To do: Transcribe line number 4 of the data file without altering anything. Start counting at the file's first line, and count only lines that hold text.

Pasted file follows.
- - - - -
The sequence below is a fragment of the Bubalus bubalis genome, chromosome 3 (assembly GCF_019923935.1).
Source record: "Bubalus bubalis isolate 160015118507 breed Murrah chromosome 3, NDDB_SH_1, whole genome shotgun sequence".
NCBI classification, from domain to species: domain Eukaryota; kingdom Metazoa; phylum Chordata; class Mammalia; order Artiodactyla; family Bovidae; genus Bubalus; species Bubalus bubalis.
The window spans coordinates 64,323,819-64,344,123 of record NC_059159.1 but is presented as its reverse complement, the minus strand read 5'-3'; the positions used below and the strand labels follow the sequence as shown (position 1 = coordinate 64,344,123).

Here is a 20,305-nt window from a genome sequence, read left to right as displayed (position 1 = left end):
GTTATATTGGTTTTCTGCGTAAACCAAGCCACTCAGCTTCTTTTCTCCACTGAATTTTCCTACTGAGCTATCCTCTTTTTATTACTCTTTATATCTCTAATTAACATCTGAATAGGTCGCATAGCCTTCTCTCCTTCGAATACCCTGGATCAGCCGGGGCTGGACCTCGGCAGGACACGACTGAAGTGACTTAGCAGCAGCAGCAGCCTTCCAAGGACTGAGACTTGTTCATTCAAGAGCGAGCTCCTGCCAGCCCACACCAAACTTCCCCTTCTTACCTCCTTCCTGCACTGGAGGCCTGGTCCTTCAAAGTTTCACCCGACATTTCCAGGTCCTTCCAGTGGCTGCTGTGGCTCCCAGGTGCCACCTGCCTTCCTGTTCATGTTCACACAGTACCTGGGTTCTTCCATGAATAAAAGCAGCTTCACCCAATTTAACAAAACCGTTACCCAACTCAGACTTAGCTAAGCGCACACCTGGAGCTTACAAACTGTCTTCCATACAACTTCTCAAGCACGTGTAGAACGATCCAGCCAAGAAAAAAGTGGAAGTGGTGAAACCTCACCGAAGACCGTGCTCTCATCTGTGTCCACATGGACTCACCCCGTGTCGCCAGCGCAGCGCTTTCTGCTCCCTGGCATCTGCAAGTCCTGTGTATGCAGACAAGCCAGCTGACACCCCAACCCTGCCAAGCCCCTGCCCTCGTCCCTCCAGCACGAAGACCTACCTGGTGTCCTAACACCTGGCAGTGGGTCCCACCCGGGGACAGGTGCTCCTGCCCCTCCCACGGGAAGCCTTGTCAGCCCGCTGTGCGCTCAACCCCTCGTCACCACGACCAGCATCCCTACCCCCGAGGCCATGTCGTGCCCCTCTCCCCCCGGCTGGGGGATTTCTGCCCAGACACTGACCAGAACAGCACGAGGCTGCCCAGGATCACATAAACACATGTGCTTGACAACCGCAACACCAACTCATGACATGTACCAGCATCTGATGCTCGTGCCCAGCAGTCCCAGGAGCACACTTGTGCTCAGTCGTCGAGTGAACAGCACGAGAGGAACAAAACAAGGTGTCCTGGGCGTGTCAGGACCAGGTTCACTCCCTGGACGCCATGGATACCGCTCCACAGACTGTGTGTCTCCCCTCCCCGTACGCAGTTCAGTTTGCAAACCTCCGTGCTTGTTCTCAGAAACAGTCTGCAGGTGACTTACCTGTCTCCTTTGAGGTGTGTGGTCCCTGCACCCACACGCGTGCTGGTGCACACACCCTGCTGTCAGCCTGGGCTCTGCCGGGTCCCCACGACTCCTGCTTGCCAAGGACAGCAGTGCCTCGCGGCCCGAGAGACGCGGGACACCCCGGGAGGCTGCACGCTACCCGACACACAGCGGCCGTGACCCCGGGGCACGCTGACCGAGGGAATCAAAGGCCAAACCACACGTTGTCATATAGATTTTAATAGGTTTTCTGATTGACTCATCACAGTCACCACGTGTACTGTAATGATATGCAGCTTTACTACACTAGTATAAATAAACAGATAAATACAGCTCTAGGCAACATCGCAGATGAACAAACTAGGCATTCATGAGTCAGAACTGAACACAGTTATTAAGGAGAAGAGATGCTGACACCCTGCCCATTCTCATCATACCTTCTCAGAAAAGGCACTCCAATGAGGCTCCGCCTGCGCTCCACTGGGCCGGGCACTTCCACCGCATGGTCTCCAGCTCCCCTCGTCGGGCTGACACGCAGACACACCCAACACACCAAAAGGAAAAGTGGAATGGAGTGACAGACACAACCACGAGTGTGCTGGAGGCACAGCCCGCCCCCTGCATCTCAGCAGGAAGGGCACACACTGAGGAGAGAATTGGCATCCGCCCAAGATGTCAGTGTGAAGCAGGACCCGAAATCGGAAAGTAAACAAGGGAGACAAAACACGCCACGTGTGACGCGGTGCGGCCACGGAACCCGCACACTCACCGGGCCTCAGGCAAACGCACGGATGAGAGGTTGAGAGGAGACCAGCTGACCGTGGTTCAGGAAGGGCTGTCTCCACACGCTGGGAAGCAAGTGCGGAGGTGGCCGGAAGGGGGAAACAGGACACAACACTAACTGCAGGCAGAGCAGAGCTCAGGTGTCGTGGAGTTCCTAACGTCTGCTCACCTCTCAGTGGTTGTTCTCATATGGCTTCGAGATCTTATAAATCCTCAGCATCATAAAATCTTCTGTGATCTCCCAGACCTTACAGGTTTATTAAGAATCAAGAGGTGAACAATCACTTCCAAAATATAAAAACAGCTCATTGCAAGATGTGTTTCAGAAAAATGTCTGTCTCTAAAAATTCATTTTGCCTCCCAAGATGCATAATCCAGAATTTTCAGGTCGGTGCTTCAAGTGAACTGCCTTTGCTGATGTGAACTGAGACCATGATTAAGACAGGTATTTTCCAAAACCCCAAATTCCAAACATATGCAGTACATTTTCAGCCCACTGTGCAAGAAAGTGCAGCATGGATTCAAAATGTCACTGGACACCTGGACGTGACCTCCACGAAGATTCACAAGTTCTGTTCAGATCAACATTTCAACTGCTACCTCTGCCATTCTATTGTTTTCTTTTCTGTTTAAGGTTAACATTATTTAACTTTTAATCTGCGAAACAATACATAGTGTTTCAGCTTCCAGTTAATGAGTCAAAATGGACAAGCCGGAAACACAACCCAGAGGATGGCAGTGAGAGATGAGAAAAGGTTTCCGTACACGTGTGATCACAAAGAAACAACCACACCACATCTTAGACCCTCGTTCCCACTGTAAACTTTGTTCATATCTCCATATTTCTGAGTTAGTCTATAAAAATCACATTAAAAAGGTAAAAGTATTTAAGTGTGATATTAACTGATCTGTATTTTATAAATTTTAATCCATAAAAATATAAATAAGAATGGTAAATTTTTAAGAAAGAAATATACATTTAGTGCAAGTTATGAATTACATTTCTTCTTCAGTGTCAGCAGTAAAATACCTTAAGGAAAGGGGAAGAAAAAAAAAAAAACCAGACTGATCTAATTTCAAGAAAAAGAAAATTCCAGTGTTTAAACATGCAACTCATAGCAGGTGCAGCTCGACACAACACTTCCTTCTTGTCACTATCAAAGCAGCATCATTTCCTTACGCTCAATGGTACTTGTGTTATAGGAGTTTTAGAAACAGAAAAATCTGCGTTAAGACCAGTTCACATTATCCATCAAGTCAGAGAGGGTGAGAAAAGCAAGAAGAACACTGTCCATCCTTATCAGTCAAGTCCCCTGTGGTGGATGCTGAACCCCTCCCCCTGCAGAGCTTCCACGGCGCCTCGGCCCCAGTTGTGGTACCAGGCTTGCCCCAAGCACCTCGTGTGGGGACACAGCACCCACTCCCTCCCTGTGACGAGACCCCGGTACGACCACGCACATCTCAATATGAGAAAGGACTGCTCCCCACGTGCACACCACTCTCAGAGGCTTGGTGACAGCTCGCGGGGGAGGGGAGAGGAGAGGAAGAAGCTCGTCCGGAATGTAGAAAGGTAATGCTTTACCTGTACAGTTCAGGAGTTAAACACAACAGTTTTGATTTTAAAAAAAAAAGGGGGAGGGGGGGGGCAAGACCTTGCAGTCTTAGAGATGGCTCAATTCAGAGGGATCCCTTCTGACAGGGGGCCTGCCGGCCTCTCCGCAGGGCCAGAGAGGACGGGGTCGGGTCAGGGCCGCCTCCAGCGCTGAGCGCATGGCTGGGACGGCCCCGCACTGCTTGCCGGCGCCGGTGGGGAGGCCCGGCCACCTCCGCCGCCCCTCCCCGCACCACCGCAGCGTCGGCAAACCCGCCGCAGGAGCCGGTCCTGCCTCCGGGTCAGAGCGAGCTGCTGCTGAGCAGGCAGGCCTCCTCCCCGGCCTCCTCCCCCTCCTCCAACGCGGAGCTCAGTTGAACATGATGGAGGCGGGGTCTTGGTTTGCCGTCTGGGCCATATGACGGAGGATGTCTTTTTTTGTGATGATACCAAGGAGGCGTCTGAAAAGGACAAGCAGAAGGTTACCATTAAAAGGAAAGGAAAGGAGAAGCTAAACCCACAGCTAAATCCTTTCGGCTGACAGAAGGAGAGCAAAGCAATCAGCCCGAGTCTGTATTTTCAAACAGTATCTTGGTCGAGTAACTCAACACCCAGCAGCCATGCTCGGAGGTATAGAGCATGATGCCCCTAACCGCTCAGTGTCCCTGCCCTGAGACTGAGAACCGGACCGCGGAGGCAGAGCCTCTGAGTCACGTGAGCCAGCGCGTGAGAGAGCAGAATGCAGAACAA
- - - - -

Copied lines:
The window spans coordinates 64,323,819-64,344,123 of record NC_059159.1 but is presented as its reverse complement, the minus strand read 5'-3'; the positions used below and the strand labels follow the sequence as shown (position 1 = coordinate 64,344,123).